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Thread: Using Teensy 4.0 as a AD converter and possibly Fourier Transform-er

  1. #1
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    Using Teensy 4.0 as a AD converter and possibly Fourier Transform-er

    A bit of context that might be helpful. I'm looking to replace a very old system that took analog light intensity information from an interferometer and gave out voltage values (which corresponded to the intensity values) and the time at which the measurement was found. This data then underwent a Fourier transform (FT) on an external computer. My goal is to replace this system with a Teensy 4.0 or Raspberry Pi 4 that potentially could perform the FT on the data, rather than just taking the data and doing the FT on a laptop. However it is not essential that the Raspberry Pi or Teensy perform the FT. The old system contains a 12 bits AD converter with a linearity of 10 bits and a max sampling frequency of 100 kHz. It would be great to match those numbers but as long as I can get 4096 samples with a sampling frequency of ~150 Hz I would be happy. I need to be able to FT at least 4096 points of data and suspect the Teensy 4.0 may not be able to handle that, but being able to FT the data is not essential, it would just be icing. I am aware the Teensy only has a 10 bits AD converter.

    To test which (Raspberry Pi 4 (with ADC chip) vs. Teensy 4.0) would be better for this I am reading a 1000 Hz sine wave (max peak-to-peak voltage of about 1-2 V) from a function generator with both the Raspberry Pi and the Teensy. My question is about how to get the data off of the Teensy onto my laptop. Do I have to use an SD card? I would like to see the live readout, Fourier transformed or not, on my laptop. Is that possible?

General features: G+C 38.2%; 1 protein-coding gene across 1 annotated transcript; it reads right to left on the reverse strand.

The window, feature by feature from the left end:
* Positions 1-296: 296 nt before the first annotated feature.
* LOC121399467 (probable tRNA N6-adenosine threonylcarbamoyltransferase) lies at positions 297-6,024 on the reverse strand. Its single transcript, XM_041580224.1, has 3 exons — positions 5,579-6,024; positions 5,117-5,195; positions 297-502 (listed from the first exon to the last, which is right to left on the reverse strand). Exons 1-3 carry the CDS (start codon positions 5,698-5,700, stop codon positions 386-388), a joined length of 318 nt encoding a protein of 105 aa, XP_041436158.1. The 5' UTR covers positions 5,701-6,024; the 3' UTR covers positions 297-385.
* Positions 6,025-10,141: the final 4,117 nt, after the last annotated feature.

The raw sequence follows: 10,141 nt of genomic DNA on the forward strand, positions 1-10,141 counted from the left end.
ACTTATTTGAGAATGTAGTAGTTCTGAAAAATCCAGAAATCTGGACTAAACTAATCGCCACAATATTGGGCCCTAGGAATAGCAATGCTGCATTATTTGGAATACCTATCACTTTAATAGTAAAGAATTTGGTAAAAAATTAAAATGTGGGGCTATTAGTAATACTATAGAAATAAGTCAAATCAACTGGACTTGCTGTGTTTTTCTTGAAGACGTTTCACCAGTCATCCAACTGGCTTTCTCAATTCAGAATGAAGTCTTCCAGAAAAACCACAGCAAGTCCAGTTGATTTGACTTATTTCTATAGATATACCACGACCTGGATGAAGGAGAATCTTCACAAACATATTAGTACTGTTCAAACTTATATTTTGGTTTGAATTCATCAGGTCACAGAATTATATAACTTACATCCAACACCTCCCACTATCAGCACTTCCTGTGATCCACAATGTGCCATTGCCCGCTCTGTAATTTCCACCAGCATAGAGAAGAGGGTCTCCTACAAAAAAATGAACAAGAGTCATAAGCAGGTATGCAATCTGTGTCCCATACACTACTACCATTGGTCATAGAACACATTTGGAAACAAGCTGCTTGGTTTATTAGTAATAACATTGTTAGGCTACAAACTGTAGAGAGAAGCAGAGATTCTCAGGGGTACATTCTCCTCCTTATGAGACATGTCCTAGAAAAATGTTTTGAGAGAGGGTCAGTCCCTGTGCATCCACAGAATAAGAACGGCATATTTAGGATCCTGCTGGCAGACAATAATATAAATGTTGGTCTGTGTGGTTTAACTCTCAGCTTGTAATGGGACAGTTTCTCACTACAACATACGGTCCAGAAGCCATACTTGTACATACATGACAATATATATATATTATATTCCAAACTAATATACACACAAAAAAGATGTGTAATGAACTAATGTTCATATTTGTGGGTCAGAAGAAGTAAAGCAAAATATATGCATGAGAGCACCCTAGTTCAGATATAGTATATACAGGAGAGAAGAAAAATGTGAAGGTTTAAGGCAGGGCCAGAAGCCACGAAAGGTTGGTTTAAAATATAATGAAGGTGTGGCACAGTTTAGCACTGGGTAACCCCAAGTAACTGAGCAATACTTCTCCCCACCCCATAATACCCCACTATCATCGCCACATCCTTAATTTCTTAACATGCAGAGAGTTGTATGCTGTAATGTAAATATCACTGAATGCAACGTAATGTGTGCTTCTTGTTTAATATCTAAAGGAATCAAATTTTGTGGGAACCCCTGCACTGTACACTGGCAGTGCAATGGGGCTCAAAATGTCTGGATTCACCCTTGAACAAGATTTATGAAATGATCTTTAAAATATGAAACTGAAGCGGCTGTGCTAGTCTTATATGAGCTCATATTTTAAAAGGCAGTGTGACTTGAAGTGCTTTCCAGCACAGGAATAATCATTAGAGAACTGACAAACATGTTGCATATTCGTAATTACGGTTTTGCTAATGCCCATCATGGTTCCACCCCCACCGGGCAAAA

As well, I am having trouble understanding which pin outs (I do not understand all the acronyms or their implications on the pin out diagram even with google) I can use for the analog input from the function generator and the digital output to my computer. Currently I have been thinking Pin 19 for the analog input and possibly Pin 2 for the digital output. Any guidance or tips would be very helpful. I can find a lot about using a Teensy as a function generator but not so much about using a Teensy to read an output from a function generator.

    I have been using this project as a very rough guide: https://learn.adafruit.com/fft-fun-w...ier-transforms

  2. #2
    Junior Member
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    Dear Rabbit,

    .. how to get the data off of the Teensy onto my laptop. Do I have to use an SD card? I would like to see the live readout, Fourier transformed or not, on my laptop. Is that possible?
    If you use the Arduino IDE with the Teensyduino you can utilize the "Serial Monitor" to see the sampled analog data (and not only) on your computer.

    As well, I am having trouble understanding which pin outs (I do not understand all the acronyms or their implications on the pin out diagram even with google) I can use for the analog input from the function generator and the digital output to my computer.
    If you are not already familiar with the great library from this thread I strongly recommend you do so .
    On the first page there are pictures with the different boards (incl. Teensy 4) illustrating which pins can be used as analog inputs.
    In your case (pins 14-23 named also as A0-A9) an apparently these can be accessed by the both ADCs. Its your decision which one to use.

    Currently I have been thinking Pin 19 for the analog input and possibly Pin 2 for the digital output.
    Your initial choice of pins would do the job.

    For quick ref guide on how to use the library you can check the examples in it.
    For instance, in the Arduino IDE go to Examples-->ADC-->analogRead.

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